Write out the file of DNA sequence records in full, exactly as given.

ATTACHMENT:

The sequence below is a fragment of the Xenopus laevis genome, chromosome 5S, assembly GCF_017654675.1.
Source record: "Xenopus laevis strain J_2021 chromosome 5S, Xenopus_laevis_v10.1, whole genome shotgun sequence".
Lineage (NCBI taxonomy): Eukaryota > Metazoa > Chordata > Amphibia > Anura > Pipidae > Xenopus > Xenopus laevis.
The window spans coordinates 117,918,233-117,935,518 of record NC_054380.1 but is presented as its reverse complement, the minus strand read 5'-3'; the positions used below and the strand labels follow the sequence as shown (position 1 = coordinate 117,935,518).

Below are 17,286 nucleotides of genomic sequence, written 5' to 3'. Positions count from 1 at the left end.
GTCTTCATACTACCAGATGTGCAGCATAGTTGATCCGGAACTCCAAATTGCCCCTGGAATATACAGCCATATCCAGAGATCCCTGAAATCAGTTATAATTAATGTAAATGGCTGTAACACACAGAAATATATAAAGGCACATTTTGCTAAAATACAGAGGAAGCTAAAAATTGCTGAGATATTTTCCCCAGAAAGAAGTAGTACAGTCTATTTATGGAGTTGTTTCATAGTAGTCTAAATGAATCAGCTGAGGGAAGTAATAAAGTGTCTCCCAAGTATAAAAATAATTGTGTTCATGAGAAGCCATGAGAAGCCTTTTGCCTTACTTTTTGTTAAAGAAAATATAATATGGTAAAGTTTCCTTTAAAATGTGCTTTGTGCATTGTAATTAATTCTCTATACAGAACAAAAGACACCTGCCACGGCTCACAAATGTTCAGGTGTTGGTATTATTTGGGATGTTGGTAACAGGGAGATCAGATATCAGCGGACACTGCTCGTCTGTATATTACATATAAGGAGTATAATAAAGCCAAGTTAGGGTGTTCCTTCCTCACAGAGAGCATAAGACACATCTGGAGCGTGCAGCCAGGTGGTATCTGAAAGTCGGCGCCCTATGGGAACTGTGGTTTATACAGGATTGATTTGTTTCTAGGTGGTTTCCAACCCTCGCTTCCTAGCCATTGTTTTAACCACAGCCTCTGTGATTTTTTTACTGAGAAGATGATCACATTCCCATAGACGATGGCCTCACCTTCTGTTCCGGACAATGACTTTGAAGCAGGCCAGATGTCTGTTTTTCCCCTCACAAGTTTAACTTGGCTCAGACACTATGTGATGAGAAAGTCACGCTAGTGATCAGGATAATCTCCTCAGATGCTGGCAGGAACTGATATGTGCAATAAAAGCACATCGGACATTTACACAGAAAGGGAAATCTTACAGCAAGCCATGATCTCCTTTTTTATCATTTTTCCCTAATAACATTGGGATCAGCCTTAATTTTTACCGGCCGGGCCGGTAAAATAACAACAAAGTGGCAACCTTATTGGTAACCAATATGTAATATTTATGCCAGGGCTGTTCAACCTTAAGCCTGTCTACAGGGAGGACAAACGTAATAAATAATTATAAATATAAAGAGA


The sequence below is a fragment of the Xenopus laevis genome, chromosome 5S, assembly GCF_017654675.1.
Source record: "Xenopus laevis strain J_2021 chromosome 5S, Xenopus_laevis_v10.1, whole genome shotgun sequence".
Lineage (NCBI taxonomy): Eukaryota > Metazoa > Chordata > Amphibia > Anura > Pipidae > Xenopus > Xenopus laevis.
The window spans coordinates 117,918,233-117,935,518 of record NC_054380.1 but is presented as its reverse complement, the minus strand read 5'-3'; the positions used below and the strand labels follow the sequence as shown (position 1 = coordinate 117,935,518).

Below are 17,286 nucleotides of genomic sequence, written 5' to 3'. Positions count from 1 at the left end.
GTCTTCATACTACCAGATGTGCAGCATAGTTGATCCGGAACTCCAAATTGCCCCTGGAATATACAGCCATATCCAGAGATCCCTGAAATCAGTTATAATTAATGTAAATGGCTGTAACACACAGAAATATATAAAGGCACATTTTGCTAAAATACAGAGGAAGCTAAAAATTGCTGAGATATTTTCCCCAGAAAGAAGTAGTACAGTCTATTTATGGAGTTGTTTCATAGTAGTCTAAATGAATCAGCTGAGGGAAGTAATAAAGTGTCTCCCAAGTATAAAAATAATTGTGTTCATGAGAAGCCATGAGAAGCCTTTTGCCTTACTTTTTGTTAAAGAAAATATAATATGGTAAAGTTTCCTTTAAAATGTGCTTTGTGCATTGTAATTAATTCTCTATACAGAACAAAAGACACCTGCCACGGCTCACAAATGTTCAGGTGTTGGTATTATTTGGGATGTTGGTAACAGGGAGATCAGATATCAGCGGACACTGCTCGTCTGTATATTACATATAAGGAGTATAATAAAGCCAAGTTAGGGTGTTCCTTCCTCACAGAGAGCATAAGACACATCTGGAGCGTGCAGCCAGGTGGTATCTGAAAGTCGGCGCCCTATGGGAACTGTGGTTTATACAGGATTGATTTGTTTCTAGGTGGTTTCCAACCCTCGCTTCCTAGCCATTGTTTTAACCACAGCCTCTGTGATTTTTTTACTGAGAAGATGATCACATTCCCATAGACGATGGCCTCACCTTCTGTTCCGGACAATGACTTTGAAGCAGGCCAGATGTCTGTTTTTCCCCTCACAAGTTTAACTTGGCTCAGACACTATGTGATGAGAAAGTCACGCTAGTGATCAGGATAATCTCCTCAGATGCTGGCAGGAACTGATATGTGCAATAAAAGCACATCGGACATTTACACAGAAAGGGAAATCTTACAGCAAGCCATGATCTCCTTTTTTATCATTTTTCCCTAATAACATTGGGATCAGCCTTAATTTTTACCGGCCGGGCCGGTAAAATAACAACAAAGTGGCAACCTTATTGGTAACCAATATGTAATATTTATGCCAGGGCTGTTCAACCTTAAGCCTGTCTACAGGGAGGACAAACGTAATAAATAATTATAAATATAAAGAGA